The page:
Larry Rickles Hits the Mark

Larry Rickles discusses the nuances of selecting and securing brand names for Teva Pharmaceuticals—and the enormous value provided by getting it right

larry rickles
Larry Rickles, Chief Trademark Counsel, Teva PharmaceuticalsPhoto courtesy of Teva Pharmaceuticals

Twenty-five years ago, Larry Rickles decided it was time to move in-house. Rickles was already a trademark/copyright lawyer for a law firm, but he was ready for a change in his career. The Harvard Law School grad took a job as an in-house trademark attorney for Johnson & Johnson (J&J), a position he held for nearly seventeen years.

“J&J had a very large pharmaceutical business, so I started working on some of the pharmaceutical trademark projects,” Rickles recalls. “I was still doing the trademark work for some of their consumer products—Band-Aid and Tylenol and things like that—as well as medical devices, but over time the trademark attorneys started focusing on specific aspects of J&J’s business, and I began focusing on pharmaceuticals.”

After leaving J&J and spending a few years as an outside counsel, still dabbling in pharmaceutical trademarks, Rickles took the position of chief trademark counsel for Israel-based Teva Pharmaceuticals in 2015.

The Right Mix

At Teva, Rickles is responsible for managing a team that handles a portfolio of almost thirty thousand trademarks in dozens of countries worldwide. While most of Teva’s product offerings are pharmaceuticals, Rickles notes that his work is still as much of a puzzle now as it ever was—and for good reason.

Rickles is the only trademark attorney at the company, working aside three paralegals. In 2016, Teva acquired Actavis, necessitating the integration of more than ten thousand trademarks and domain names into its portfolio and adding to his responsibilities. As the scope of his role has widened, Rickles has added real value to Teva since coming on board.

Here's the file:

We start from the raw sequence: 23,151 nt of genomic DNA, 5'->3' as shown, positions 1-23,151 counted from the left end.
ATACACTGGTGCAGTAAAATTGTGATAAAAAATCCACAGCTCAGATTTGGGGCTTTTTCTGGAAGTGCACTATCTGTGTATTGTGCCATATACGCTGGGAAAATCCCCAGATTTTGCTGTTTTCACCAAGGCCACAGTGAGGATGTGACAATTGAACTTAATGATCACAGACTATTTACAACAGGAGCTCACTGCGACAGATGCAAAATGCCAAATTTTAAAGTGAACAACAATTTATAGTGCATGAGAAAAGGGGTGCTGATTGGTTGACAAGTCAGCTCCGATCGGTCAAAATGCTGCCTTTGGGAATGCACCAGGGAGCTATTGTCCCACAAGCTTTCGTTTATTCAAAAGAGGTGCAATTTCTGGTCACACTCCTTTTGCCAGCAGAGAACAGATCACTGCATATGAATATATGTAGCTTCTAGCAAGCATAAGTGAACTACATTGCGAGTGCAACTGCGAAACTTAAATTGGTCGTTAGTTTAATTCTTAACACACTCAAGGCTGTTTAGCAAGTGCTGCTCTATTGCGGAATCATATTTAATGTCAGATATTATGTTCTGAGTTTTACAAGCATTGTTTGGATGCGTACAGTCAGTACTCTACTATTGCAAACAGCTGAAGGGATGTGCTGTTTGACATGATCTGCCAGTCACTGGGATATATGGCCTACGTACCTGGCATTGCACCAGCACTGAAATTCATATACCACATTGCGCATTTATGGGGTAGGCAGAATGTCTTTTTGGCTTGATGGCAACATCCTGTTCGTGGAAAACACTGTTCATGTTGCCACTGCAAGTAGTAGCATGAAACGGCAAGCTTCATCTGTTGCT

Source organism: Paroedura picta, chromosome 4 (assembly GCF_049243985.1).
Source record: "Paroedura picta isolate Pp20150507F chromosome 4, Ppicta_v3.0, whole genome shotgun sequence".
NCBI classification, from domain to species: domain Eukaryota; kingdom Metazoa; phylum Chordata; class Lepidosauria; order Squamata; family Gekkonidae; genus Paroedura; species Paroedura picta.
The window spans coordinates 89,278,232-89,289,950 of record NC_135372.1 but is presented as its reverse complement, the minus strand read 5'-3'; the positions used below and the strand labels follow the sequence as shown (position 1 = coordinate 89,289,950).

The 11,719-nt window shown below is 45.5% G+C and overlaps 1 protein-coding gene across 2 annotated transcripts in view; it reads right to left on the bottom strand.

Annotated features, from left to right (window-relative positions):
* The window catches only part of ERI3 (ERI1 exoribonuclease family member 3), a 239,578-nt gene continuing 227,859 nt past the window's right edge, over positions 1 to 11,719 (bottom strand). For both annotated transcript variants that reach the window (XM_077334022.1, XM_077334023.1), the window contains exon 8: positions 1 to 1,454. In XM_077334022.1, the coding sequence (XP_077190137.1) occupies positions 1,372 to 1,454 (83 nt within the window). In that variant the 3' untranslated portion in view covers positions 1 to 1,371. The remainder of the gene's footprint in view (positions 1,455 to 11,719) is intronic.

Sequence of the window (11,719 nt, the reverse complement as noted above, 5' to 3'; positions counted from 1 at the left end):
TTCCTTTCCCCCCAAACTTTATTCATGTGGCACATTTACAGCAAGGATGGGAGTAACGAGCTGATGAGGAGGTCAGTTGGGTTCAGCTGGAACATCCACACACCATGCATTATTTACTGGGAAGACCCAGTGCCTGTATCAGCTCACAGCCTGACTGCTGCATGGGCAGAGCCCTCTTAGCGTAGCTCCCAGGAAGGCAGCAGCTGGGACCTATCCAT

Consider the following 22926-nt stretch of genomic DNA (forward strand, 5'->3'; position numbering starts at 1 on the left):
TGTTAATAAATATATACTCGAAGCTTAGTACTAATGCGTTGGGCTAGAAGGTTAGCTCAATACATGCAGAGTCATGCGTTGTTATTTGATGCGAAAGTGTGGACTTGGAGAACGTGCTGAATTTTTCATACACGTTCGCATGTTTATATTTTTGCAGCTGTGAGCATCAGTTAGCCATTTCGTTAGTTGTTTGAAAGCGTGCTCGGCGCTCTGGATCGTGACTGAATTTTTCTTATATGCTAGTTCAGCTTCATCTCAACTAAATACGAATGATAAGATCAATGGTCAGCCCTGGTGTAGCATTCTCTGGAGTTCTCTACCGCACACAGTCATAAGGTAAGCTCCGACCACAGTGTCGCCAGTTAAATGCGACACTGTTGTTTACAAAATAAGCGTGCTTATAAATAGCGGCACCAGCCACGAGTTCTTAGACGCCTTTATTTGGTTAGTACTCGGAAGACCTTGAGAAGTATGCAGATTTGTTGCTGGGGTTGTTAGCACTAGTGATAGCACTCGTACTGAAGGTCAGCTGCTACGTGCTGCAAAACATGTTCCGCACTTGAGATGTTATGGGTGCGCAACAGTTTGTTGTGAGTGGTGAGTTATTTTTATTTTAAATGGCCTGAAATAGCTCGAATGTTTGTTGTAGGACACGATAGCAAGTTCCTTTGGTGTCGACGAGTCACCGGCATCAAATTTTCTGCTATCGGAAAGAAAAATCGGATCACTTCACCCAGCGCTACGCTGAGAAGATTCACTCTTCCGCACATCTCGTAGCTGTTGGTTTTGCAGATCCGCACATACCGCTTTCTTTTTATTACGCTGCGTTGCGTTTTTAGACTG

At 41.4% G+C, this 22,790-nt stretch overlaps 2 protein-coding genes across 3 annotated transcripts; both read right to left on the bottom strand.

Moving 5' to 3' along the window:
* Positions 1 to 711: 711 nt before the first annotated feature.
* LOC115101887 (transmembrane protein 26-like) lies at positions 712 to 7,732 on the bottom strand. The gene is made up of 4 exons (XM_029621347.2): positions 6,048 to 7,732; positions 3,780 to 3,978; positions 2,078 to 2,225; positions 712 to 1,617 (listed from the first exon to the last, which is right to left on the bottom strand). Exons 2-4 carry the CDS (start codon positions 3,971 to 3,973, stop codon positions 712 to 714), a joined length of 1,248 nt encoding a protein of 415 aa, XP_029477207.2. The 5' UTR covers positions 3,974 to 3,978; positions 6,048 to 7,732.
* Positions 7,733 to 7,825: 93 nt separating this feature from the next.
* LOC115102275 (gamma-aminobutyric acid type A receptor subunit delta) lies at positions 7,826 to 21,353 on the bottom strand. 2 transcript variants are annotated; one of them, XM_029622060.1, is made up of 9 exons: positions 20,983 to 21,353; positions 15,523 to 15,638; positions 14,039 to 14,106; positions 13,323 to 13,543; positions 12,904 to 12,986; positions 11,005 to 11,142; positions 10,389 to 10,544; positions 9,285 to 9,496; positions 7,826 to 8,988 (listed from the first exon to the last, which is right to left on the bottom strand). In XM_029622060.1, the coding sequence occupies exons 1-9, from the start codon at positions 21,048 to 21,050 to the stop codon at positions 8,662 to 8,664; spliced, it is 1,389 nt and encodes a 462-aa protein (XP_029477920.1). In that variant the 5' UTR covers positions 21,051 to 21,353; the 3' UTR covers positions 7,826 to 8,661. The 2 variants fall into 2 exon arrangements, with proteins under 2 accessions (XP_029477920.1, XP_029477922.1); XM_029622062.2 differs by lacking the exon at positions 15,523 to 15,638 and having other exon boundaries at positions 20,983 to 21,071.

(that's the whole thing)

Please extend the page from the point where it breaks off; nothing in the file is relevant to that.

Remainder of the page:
“I’ve developed and implemented official policies in trademarks, copyrights, and domain names and established rules on what we do,” he says. “In the domain name area, I’ve been working to bring our portfolio down to a more manageable size so we’re optimizing how and when to renew domain names.”

Rickles has also helped the company in its move into branded drugs and biosimilars, which, unlike many generic drugs in the US, need brand names.  “We’ve been able to get the process for creating these global brand names more regularized and formalized, and we’ve come up with a lot of good names for our new products,” he says.

In pharmaceuticals, however, obtaining a trademark has become more complicated over the years—not to mention the process has become a lot longer.

“There’s a lot more companies doing it and there are also many more names out there,” Rickles explains. “It’s a very crowded field, and when you clear a name, you have to make sure no one else has that name or something close to it. With all these marks out there, it’s more likely than before that somebody else has put together the same letters in a similar fashion.”